Transparency Item: The Perspectives section of the Graphic is comprised of articles based on opinion. This is the opinion and perspective of the writer.
Before I had tasted real coffee, coffee to me was a form of adrenaline —a bitter shot into my veins to keep me alive for finals week.
But one day, my uncle brought home this beautiful Breville Barista Espresso Machine — a beautiful, shining totem of silver. I began to think,”What is it? What does it do? Why are there so many buttons?” All I knew was that it was expensive, and I wanted to click those shiny buttons very much.
Little did I know, this contraption also did something: It made coffee. After many minutes of staring longingly at his espresso machine, my uncle nervously made me a cup of coffee, hoping that a cappuccino would get me to stop eyeing his Breville.
As my lips touched that cup, I began to understand what coffee actuallywas. My whole life, I had been lied to. It wasn’t just sour-bean energy juice. Coffee was an experience —the aroma running through your nose, the beautiful, thick milk muting out the harsh sour edges of the espresso shot, the hint of syrup to leave a delightful taste in your mouth.
From the acidity to the almost chewable richness and the perfectly perforated milk foam, it was as if I had seen color for the first time. A new sense of taste had opened up before me.
Soon, however, I had to leave the espresso machine behind. I had to go to college. But I saw that there was a cafe on campus. “Pepperdine has its very own Starbucks on campus! I’ll be fine. Starbucks makes good coffee. Right?” I thought.
As I walked in for my first pick-me-up, I was presented with the beautiful on-campus Starbucks. I squeezed past a crowd and pushed open the doors into a line of students longer than Hadrian’s wall. The line extended almost out the door, making it one of the loudest places in Pepperdine.
Pushing aside my questions about who thought it was a good idea to integrate a Starbucks directly into a library, I dutifully joined the line, waiting my turn. After an eternity of unintentional eye contact, feet shuffling and staring at vapid social media, I finally got to order.
The Barista listed all the supplies Starbucks is missing. They were already out of pumpkin spice and whole milk at noon. After 20 minutes, the barista called a name barely resembling mine, and I got my drink.
For $6, I have my Venti Iced Caramel Machiatto. A definite collection of real words. Finally, coffee. I take my first sip. The shot is bitter, bland and tasteless. I mix the drink, foolishly thinking it would make things better.
The drink suddenly becomes an entirely different beast. Why in God’s name is it so sweet? How many cups of sugar were doused into this poor coffee? Blood rushes to my brain — and I’m not sure if it’s the caffeine, the sugar or the rage.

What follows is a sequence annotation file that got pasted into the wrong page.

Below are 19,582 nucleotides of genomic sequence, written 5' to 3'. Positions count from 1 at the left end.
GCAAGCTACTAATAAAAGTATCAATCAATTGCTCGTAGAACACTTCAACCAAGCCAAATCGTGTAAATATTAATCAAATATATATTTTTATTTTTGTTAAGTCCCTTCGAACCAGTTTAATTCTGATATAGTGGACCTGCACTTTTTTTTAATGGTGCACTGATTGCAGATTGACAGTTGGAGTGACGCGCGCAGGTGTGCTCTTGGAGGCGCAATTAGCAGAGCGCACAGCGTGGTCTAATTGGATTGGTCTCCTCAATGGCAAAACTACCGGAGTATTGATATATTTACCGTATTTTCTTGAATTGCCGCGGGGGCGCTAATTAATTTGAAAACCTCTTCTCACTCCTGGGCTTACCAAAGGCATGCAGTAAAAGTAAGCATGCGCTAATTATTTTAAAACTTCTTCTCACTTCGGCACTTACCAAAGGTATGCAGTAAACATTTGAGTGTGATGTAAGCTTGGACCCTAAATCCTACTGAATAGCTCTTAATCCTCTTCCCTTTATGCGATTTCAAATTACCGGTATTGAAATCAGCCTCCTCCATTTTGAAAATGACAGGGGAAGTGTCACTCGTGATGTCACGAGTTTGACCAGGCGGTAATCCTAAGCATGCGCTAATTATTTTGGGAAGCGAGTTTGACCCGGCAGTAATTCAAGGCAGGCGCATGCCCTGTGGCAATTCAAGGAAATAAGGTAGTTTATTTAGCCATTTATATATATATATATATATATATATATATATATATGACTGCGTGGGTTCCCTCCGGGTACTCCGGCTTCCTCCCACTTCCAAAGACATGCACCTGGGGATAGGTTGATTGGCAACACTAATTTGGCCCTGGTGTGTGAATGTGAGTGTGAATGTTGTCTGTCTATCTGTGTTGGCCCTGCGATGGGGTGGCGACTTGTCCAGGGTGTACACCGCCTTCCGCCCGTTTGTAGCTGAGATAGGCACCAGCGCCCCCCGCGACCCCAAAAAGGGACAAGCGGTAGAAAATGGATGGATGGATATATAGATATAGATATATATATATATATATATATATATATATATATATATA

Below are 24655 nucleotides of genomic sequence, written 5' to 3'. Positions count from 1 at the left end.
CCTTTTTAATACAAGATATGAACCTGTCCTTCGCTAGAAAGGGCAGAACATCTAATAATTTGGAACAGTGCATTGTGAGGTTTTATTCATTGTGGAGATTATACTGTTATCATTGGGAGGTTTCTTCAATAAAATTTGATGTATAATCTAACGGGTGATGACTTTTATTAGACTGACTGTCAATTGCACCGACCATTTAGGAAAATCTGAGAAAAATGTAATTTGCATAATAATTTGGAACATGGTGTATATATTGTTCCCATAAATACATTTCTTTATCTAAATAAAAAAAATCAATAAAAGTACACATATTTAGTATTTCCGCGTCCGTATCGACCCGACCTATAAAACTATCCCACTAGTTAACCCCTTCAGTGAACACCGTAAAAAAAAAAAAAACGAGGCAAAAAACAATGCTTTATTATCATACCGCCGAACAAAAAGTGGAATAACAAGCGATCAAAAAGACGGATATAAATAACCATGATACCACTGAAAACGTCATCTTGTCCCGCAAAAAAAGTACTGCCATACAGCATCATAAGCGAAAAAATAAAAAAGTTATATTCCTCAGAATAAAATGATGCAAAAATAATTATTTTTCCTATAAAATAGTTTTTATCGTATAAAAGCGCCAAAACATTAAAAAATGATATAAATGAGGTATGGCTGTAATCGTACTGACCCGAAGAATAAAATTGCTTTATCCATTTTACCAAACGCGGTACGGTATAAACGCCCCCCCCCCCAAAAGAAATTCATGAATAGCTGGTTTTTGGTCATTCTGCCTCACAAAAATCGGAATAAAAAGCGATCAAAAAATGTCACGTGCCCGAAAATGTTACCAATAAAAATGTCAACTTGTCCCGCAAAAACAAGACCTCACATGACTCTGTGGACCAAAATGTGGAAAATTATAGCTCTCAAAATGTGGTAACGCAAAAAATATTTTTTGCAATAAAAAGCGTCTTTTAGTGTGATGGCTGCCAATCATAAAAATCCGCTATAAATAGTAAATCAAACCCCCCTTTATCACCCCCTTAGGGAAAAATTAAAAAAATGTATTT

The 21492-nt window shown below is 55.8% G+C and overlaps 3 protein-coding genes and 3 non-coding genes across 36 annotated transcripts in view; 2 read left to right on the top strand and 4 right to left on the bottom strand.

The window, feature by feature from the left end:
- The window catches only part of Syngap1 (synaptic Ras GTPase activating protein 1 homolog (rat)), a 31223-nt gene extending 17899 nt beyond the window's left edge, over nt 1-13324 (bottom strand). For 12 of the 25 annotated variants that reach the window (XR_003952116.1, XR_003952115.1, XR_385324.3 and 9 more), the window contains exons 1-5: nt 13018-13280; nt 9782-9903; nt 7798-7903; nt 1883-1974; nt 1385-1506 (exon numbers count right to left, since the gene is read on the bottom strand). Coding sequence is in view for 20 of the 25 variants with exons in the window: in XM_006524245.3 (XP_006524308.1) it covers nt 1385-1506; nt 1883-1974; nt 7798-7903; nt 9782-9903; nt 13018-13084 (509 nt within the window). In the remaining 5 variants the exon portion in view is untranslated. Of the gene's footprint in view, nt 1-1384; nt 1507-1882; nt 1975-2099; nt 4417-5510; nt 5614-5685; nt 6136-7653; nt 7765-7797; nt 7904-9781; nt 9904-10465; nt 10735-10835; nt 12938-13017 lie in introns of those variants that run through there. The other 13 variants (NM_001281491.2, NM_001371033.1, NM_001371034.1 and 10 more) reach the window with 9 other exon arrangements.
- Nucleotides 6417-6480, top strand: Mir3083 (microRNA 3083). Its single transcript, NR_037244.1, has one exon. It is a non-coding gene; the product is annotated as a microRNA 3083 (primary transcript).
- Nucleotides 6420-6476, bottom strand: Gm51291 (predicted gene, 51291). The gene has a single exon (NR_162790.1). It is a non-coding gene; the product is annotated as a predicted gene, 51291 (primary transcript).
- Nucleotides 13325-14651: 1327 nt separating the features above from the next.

This is not coffee. It’s worse than sour bean water. It’s $6 sour bean water disguised with sugar, cream and sweeteners.
$6 of my hard-earned money, 30 minutes of my time, and all I get is this? Am I supposed to go through this hellish experience twice a day for the entire semester? How much money would I even be wasting? Wouldn’t I be better off buying my own Espresso Machine? Let’s find out.
Let’s assume that — as a college student, I drink two cups of coffee daily, and all I have is the on-campus Starbucks. Let’s further assume that the average wait time is between 10 to 15 minutes, 12.5, let’s say — I think that’s more than fair.
A significant factor in getting an espresso machine is the convenience and the lack of waiting time. It takes me about fiveminutes to make a latte with an espresso machine.
To factor in the time cost, I will assume the opportunity cost by the wages of working a minimum wage job — $15.50 per hour in California — therefore, each hour wasted at Starbucks or making an espresso can be given a fair economic value.
The doughnut charts below show the breakdown of the costs of going to Starbucks every day for a semester, compared to buying and using your own espresso machine for a semester. Lastly, I’ve included a bar chart comparison to compare the two costs directly.
After doing the math, I have come to a horrible conclusion. Not only does Starbucks make worse coffee, but it is significantly more expensive to go to Starbucks than to buy your own Breville Barista Espresso machine.
I am hurting my sense of taste and my finances when I purchase coffee at Starbucks. While Starbucks does take meal points —which financial aid can help with— for me and other students who do not have a large meal plan, buying an espresso setup will probably still be more financially beneficial in the long run.
Now, I am a proud owner of my very own espresso machine setup, and I can make my own coffee whenever I want and however I want.
Secretly, besides all the personal benefits, my favorite part of owning an espresso machine is that it brings the opportunity to share. Making iced lattes for friends who are having a hard time is one of my great joys in life.
I have made at least 300 cups for close friends since I got the machine a year ago. I have even had friends bring me coffee beans from Rome, asking me to make them an espresso shot just like their favorite coffee place. An Espresso Machine and making coffee give us a way to serve each other and be kind to those we value most.
If you want to save money, taste good coffee and find a way to give to those you love, abandon Starbucks-and buy an espresso machine.
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Contact Arik Chu via email: email@example.com or by Instagram @arik_chu